Grapes on Mars? Georgia Winemakers Aiming High (Source: Space Daily)
The nation of Georgia is immensely proud of its ancient wine-making tradition, claiming to have been the first nation to make wine. Now it wants to be the first to grow grapes on Mars. Nestling between the Great Caucasus Mountains and the Black Sea, Georgia has a mild climate that is perfect for vineyards and has developed a thriving wine tourism industry. Now Nikoloz Doborjginidze has co-founded a project to develop grape varieties that can be grown on Mars. (4/9)
Navy Museum Features Apollo 11 VR Attraction in Pensacola (Source: Destin Log)
The National Naval Aviation Museum has a new Apollo 11 virtual reality (VR) attraction designed to let visitors walk in the footsteps of Neil Armstrong and Buzz Aldrin. The 5-minute, $10 experience includes climbing aboard the rocket — a row of 12 chairs facing a replica Houston Mission Control — where seats shake, pitch and roll to simulate the feeling of being hurled into space. After launch, riders get a 360 degree view of earth and space while heading to the moon. Animation of the historic 1969 landing allows guests to see what the astronauts might have witnessed and felt while on the moon’s surface. This year is the 50th anniversary of the moon landing. (4/5)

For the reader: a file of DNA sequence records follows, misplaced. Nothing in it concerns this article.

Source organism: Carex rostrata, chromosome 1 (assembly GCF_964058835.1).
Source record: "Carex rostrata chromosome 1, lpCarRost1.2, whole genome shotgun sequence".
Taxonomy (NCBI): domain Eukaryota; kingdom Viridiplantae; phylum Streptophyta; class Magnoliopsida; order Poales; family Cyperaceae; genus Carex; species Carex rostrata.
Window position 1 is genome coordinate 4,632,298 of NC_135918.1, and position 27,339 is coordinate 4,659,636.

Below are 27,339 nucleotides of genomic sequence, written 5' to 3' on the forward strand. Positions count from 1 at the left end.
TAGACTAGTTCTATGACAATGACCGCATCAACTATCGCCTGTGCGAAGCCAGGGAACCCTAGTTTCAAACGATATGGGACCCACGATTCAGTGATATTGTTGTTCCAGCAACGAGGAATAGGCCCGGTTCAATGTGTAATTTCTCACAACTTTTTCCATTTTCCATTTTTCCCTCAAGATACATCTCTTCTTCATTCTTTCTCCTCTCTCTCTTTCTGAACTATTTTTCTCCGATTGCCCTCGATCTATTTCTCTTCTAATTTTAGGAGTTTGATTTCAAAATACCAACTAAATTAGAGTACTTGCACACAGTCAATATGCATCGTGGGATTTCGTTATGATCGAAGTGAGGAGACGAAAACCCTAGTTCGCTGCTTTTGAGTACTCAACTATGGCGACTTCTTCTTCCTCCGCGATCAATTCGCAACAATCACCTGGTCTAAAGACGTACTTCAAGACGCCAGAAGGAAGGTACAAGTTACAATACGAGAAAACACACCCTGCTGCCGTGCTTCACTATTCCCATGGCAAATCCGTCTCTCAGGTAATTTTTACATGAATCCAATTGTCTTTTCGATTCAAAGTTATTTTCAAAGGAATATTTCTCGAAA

Two Veteran Space Shuttle Astronauts Inducted Into Hall of Fame (Source: Florida Today)
Both were from small towns in middle America destined for great things. Janet Kavandi remembers looking up at the night sky from rural Missouri where the Milky Way would be on full display. James Buchli came home from a 13-month tour of Vietnam to a below-freezing North Dakota winter.
Together, they would uproot and go on to fly more than a combined 20 million miles in orbit, circling the earth hundreds of time each. Buchli flew four shuttle missions between 1985 and 1991. Kavandi flew three between 1998 and 2001. The two longtime Space Shuttle astronauts were inducted into the U.S. Astronaut Hall of Fame on Saturday as part of the 18th class of space explorers to be recognized. Only 99 astronauts ever have been inducted. (4/6)